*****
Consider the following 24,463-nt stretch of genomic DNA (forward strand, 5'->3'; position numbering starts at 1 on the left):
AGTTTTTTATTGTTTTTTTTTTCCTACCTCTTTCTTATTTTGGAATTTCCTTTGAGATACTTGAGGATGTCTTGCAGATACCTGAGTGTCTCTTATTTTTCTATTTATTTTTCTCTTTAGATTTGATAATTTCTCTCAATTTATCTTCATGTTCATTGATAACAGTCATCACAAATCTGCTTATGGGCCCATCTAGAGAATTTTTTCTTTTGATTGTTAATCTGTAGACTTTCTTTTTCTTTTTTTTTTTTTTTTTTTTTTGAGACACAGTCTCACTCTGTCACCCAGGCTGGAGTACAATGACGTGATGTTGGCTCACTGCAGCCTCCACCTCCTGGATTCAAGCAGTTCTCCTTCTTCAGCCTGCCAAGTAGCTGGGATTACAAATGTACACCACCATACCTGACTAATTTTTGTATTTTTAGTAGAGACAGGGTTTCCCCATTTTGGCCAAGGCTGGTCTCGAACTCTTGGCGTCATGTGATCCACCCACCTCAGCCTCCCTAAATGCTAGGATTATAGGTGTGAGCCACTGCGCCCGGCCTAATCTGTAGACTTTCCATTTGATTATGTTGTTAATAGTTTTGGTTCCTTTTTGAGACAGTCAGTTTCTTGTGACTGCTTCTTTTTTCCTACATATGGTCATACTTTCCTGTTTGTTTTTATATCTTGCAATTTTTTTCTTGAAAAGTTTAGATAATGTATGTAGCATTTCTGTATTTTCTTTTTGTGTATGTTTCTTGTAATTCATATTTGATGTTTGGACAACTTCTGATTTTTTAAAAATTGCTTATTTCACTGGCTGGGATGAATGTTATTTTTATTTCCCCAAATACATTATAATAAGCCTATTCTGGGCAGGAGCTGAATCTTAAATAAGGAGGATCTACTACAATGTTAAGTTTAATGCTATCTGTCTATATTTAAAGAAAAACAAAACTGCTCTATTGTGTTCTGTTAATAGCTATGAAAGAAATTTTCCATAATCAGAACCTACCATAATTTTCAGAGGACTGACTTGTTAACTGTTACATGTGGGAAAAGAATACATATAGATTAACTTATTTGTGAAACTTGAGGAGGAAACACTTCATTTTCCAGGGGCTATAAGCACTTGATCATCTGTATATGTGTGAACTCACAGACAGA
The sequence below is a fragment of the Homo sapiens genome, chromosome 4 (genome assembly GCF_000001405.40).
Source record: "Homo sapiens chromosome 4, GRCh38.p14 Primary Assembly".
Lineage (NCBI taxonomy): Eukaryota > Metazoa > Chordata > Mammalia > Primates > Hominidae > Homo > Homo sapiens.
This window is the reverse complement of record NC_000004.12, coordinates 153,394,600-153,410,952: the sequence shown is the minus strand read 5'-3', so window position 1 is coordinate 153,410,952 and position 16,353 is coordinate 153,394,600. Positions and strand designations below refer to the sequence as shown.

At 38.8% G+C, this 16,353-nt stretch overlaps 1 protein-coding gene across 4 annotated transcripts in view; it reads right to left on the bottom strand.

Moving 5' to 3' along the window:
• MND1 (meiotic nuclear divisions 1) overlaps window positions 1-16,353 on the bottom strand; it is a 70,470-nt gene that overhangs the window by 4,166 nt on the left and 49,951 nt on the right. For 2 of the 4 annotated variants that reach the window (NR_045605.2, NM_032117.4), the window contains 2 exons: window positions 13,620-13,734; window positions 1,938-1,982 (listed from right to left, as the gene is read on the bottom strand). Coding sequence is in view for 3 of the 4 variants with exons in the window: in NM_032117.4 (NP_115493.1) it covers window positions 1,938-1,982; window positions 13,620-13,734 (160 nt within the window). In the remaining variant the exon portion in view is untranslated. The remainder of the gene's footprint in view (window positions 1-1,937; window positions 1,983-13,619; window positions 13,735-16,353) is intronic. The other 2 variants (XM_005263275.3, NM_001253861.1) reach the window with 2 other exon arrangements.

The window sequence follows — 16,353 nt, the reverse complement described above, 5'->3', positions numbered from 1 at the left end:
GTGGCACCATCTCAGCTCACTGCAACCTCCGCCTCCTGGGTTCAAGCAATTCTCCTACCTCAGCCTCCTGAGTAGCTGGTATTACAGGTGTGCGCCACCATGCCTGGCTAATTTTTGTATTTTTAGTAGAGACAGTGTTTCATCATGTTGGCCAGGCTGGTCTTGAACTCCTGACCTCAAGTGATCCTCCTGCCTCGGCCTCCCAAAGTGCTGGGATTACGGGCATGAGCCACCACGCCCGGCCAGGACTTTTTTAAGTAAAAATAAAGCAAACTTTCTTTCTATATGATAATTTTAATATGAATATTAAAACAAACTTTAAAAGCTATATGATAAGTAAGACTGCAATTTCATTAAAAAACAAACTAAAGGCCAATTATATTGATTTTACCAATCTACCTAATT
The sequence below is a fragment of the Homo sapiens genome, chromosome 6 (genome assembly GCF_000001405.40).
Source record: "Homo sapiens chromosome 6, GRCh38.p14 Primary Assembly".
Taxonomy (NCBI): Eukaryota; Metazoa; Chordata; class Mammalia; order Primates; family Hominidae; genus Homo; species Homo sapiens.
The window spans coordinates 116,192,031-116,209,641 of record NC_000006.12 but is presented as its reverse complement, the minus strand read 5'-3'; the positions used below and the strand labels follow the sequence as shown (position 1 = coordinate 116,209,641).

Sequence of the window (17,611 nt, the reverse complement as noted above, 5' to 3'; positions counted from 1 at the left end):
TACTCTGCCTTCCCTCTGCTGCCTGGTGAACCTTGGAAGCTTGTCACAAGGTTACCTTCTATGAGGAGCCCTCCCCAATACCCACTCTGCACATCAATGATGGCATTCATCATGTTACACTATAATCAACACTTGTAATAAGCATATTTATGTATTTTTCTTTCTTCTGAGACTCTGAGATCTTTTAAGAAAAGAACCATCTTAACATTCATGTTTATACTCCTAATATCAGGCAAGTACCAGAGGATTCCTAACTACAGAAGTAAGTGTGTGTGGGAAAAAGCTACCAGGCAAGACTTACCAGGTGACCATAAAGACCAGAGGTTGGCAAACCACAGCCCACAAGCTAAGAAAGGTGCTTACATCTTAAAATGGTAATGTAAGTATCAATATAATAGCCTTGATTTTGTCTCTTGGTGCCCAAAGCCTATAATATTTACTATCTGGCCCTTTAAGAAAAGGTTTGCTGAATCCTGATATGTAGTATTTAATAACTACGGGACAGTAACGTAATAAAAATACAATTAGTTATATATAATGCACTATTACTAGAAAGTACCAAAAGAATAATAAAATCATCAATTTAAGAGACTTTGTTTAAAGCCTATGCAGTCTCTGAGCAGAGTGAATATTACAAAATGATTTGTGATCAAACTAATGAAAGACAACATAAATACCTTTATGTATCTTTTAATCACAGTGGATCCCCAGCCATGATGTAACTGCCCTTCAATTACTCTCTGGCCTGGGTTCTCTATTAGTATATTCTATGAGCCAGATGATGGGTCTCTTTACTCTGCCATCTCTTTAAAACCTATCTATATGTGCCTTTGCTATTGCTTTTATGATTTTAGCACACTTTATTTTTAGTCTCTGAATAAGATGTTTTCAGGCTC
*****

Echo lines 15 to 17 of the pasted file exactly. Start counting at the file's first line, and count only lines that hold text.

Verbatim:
The window spans coordinates 116,192,031-116,209,641 of record NC_000006.12 but is presented as its reverse complement, the minus strand read 5'-3'; the positions used below and the strand labels follow the sequence as shown (position 1 = coordinate 116,209,641).

Sequence of the window (17,611 nt, the reverse complement as noted above, 5' to 3'; positions counted from 1 at the left end):
TACTCTGCCTTCCCTCTGCTGCCTGGTGAACCTTGGAAGCTTGTCACAAGGTTACCTTCTATGAGGAGCCCTCCCCAATACCCACTCTGCACATCAATGATGGCATTCATCATGTTACACTATAATCAACACTTGTAATAAGCATATTTATGTATTTTTCTTTCTTCTGAGACTCTGAGATCTTTTAAGAAAAGAACCATCTTAACATTCATGTTTATACTCCTAATATCAGGCAAGTACCAGAGGATTCCTAACTACAGAAGTAAGTGTGTGTGGGAAAAAGCTACCAGGCAAGACTTACCAGGTGACCATAAAGACCAGAGGTTGGCAAACCACAGCCCACAAGCTAAGAAAGGTGCTTACATCTTAAAATGGTAATGTAAGTATCAATATAATAGCCTTGATTTTGTCTCTTGGTGCCCAAAGCCTATAATATTTACTATCTGGCCCTTTAAGAAAAGGTTTGCTGAATCCTGATATGTAGTATTTAATAACTACGGGACAGTAACGTAATAAAAATACAATTAGTTATATATAATGCACTATTACTAGAAAGTACCAAAAGAATAATAAAATCATCAATTTAAGAGACTTTGTTTAAAGCCTATGCAGTCTCTGAGCAGAGTGAATATTACAAAATGATTTGTGATCAAACTAATGAAAGACAACATAAATACCTTTATGTATCTTTTAATCACAGTGGATCCCCAGCCATGATGTAACTGCCCTTCAATTACTCTCTGGCCTGGGTTCTCTATTAGTATATTCTATGAGCCAGATGATGGGTCTCTTTACTCTGCCATCTCTTTAAAACCTATCTATATGTGCCTTTGCTATTGCTTTTATGATTTTAGCACACTTTATTTTTAGTCTCTGAATAAGATGTTTTCAGGCTC